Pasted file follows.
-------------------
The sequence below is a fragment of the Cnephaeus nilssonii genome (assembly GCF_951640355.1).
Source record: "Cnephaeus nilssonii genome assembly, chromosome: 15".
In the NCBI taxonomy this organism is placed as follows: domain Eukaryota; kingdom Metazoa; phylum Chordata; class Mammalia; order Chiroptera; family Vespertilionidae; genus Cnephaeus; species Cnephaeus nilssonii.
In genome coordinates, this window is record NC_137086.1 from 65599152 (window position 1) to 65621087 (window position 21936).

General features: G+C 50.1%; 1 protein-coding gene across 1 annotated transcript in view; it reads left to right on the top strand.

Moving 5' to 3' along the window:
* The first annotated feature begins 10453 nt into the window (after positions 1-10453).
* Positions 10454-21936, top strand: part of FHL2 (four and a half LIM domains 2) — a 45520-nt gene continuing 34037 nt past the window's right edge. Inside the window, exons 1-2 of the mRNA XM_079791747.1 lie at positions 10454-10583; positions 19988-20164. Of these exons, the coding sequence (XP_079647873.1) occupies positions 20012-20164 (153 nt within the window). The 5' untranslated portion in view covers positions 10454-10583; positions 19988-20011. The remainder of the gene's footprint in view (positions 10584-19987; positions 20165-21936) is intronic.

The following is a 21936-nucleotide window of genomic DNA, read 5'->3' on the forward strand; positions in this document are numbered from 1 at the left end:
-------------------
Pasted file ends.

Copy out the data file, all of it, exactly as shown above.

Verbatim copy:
The sequence below is a fragment of the Cnephaeus nilssonii genome (assembly GCF_951640355.1).
Source record: "Cnephaeus nilssonii genome assembly, chromosome: 15".
In the NCBI taxonomy this organism is placed as follows: domain Eukaryota; kingdom Metazoa; phylum Chordata; class Mammalia; order Chiroptera; family Vespertilionidae; genus Cnephaeus; species Cnephaeus nilssonii.
In genome coordinates, this window is record NC_137086.1 from 65599152 (window position 1) to 65621087 (window position 21936).

General features: G+C 50.1%; 1 protein-coding gene across 1 annotated transcript in view; it reads left to right on the top strand.

Moving 5' to 3' along the window:
* The first annotated feature begins 10453 nt into the window (after positions 1-10453).
* Positions 10454-21936, top strand: part of FHL2 (four and a half LIM domains 2) — a 45520-nt gene continuing 34037 nt past the window's right edge. Inside the window, exons 1-2 of the mRNA XM_079791747.1 lie at positions 10454-10583; positions 19988-20164. Of these exons, the coding sequence (XP_079647873.1) occupies positions 20012-20164 (153 nt within the window). The 5' untranslated portion in view covers positions 10454-10583; positions 19988-20011. The remainder of the gene's footprint in view (positions 10584-19987; positions 20165-21936) is intronic.

The following is a 21936-nucleotide window of genomic DNA, read 5'->3' on the forward strand; positions in this document are numbered from 1 at the left end: